Everyone must have access to safe, nutritious and culturally appropriate food in sufficient quantity and quality to sustain a healthy life with full human dignity. Each nation should declare that access to food is a constitutional right and guarantee the development of the primary sector to ensure the concrete realization of this fundamental right.  

2. Agrarian Reform  


A genuine agrarian reform is necessary which gives landless and farming people – especially women – ownership and control of the land they work and returns territories to indigenous peoples. The right to land must be free of discrimination on the basis of gender, religion, race, social class or ideology; the land belongs to those who work it.  

3. Protecting Natural Resources  


Food Sovereignty entails the sustainable care and use of natural resources, especially land, water, and seeds and livestock breeds. The people who work the land must have the right to practice sustainable management of natural resources and to conserve biodiversity free of restrictive intellectual property rights. This can only be done from a sound economic basis with security of tenure, healthy soils and reduced use of agrochemicals. 

4. Reorganizing Food Trade  


Food is first and foremost a source of nutrition and only secondarily an item of trade. National agricultural policies must prioritize production for domestic consumption and food self-sufficiency. Food imports must not displace local production nor depress prices.  

5. Ending the Globalization of Hunger  


Food Sovereignty is undermined by multilateral institutions and by speculative capital. The growing control of multinational corporations over agricultural policies has been facilitated by the economic policies of multilateral organizations such as the WTO, World Bank and the IMF. Regulation and taxation of speculative capital and a strictly enforced Code of Conduct for TNCs is therefore needed.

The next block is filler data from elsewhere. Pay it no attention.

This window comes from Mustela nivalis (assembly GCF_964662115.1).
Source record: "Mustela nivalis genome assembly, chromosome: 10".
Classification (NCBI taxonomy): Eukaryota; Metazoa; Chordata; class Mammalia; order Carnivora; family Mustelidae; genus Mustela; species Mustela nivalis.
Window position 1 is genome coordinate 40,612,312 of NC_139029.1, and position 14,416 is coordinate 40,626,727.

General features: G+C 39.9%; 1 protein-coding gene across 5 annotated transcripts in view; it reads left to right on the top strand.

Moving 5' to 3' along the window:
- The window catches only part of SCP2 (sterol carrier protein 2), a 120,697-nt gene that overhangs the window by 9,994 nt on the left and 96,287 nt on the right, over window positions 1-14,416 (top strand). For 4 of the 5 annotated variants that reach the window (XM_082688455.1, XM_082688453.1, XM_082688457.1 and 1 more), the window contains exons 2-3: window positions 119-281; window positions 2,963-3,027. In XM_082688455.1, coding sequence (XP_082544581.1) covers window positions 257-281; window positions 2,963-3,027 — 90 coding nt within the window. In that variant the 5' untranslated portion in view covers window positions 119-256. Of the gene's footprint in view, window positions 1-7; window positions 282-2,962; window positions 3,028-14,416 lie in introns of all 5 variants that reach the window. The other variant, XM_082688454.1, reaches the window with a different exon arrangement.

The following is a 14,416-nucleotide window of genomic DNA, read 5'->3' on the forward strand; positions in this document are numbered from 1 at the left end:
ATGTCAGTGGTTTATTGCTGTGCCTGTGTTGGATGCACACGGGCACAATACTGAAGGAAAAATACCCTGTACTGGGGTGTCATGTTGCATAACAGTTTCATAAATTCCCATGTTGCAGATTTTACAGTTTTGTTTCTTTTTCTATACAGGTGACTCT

6. Social Peace  


Everyone has the right to be free from violence. Food must not be used as a weapon. Increasing levels of poverty and marginalization in the countryside, along with the growing oppression of ethnic minorities and indigenous populations, aggravate situations of injustice and hopelessness. The ongoing displacement, forced urbanization, repression and increasing incidence of racism of smallholder farmers cannot be tolerated.  

7. Democratic control  


Smallholder farmers must have direct input into formulating agricultural policies at all levels. The United Nations and related organizations will have to undergo a process of democratization to enable this to become a reality. Everyone has the right to honest, accurate information and open and democratic decision-making. These rights form the basis of good governance, accountability and equal participation in economic, political and social life, free from all forms of discrimination. Rural women, in particular, must be granted direct and active decision making on food and rural issues.  

Environmental Justice Principles

Principles of Environmental Justice


Delegates to the First National People of Color Environmental Leadership Summit held on October 24-27, 1991, in Washington DC, drafted and adopted 17 principles of Environmental Justice. Since then,The Principles have served as a defining document for the growing grassroots movement for environmental justice.

PREAMBLE